According to Walker, to persuade people to buy your product, you need to make them want it. He advocates approaching the introduction of your product like a huge event to generate interest and demand in order to accomplish this. Making it a countdown event would encourage people’s innate desire to participate in something greater, creating anticipation for the launch day. However, this approach requires an endpoint to create urgency for people to make a decision.
To make your product launch a successful event, Walker recommends breaking it down into five stages: 1) building an email list, 2) gauging the interest of potential customers, 3) creating anticipation, 4) opening for sales, and 5) following up with both shoppers and non-shoppers.
Stage 1: Create an Email List
According to Walker, building an email list is crucial for a successful product launch, regardless of whether you have a clear business idea or an established product. The internet provides access to a broader audience, and enticing people to subscribe to your content helps establish and maintain strong business relationships.
Start Your List
Walker suggests the following three techniques to expand your email list: social networking, paid ads, and unpaid traffic. Improving your website to rank better in search engine results is one way to increase organic traffic. Social media can be used to draw attention and direct people to your email list, but Walker cautions against relying solely on social media to market your product.
Paid advertising can be used to drive more people to your landing page and email list, with different approaches depending on whether you’re targeting warm or cold traffic. By following these strategies, you can build and grow an email list that will help ensure a successful launch for your product or business.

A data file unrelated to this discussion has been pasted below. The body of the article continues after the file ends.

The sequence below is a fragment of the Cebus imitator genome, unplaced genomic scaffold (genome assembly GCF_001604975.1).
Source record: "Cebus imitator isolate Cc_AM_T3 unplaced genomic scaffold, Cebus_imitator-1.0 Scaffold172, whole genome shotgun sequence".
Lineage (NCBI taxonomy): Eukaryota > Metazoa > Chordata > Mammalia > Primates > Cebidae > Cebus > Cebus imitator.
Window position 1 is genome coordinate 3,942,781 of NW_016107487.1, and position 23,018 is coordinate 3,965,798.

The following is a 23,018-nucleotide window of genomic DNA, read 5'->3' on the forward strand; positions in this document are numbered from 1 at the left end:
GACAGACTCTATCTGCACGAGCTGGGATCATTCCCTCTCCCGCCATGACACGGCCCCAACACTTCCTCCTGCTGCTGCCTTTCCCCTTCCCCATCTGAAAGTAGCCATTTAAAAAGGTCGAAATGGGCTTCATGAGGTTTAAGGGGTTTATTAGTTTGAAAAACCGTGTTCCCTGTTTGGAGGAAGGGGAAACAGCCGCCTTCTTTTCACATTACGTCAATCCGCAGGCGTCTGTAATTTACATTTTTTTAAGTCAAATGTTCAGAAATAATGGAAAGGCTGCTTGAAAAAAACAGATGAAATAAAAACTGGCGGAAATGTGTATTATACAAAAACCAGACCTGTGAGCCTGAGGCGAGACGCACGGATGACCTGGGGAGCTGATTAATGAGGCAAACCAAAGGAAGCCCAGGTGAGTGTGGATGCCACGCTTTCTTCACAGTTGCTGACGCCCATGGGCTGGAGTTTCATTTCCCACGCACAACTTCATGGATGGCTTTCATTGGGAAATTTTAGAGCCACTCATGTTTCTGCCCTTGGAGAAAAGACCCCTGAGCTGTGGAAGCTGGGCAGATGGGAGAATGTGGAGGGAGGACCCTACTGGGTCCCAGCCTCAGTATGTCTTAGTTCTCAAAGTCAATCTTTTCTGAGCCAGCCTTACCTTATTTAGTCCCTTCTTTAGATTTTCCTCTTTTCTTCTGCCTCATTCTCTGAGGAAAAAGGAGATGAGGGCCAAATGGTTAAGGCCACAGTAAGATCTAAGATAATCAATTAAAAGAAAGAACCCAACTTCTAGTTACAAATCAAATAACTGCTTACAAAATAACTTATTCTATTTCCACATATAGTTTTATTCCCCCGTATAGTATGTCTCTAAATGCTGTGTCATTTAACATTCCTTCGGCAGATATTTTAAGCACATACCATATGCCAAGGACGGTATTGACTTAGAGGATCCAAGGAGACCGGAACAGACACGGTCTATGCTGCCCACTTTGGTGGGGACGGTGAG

Ad Blockers and Banner Blindness
Walker advises using paid advertising to promote your product launch, but how can you ensure that your ads are effective given that many people use ad blockers? A study conducted in 2022 found that 42.7% of people worldwide use ad blockers, which can pose a challenge when trying to drive paid traffic to your launch.
However, many people don’t mind ads as long as they are not disruptive or annoying. Another issue is banner blindness, where people subconsciously ignore ads due to their location and appearance. Experts suggest creating visually-unique designs, having a clear and attractive message, and incorporating interactive features to avoid this.
Stage 2: Gauge Interest
To determine if your product launch will be successful, you should gauge interest and engagement from your email subscribers. Send out an email alerting them about the product and ask for feedback and questions through a survey. This will help you modify your product to meet their needs and increase their interest in buying.
If you continue to generate anticipation and communicate with your subscribers, avoid mentioning any upcoming deals at this time. By doing so, you’ll keep your product at the forefront of their minds.
Stage 3: Build Anticipation
To build anticipation and encourage purchases of your product, Walker advises following the introduction of your offer with three pieces of excellent marketing material sent to your email list.
This strategy works better than a standard sales letter because it builds anticipation over a number of days and tells a story. To keep your audience interested, the material structure can change, but it should be spread out between five to twelve days.
Offer Value with Three Content Pieces
Walker advises addressing three key questions in your three marketing pieces: Why should someone buy your product? What is your product? And how will it benefit them?
Piece #1: The Reason—“Why”
To capture your audience’s attention in the first marketing piece, answer the “why” questions – why should they care about your product and why should they listen to you? Walker advises using your product’s promotion to bring about improvement or change and building your authority by discussing your relevant expertise. Additionally, providing a free sample of your content can entice potential customers and encourage engagement.
Piece #2: The Product—“What”
In your second piece, summarize your product and address any concerns your prospects may have. Offer a free sample of your product, such as an in-depth tutorial of another longboard trick. Hint at the third piece and encourage feedback.
Piece #3: The Benefit—“How”
For the last piece of content, Walker recommends showcasing how people can experience the benefits of your product and visualize their own transformation. Offer a case study, such as before-and-after videos of a beginner longboarder, to convince people that the product will work for them. Respond to the main concerns raised in feedback requests, then move on to talking about your offer and how your followers may obtain your product and profit from it.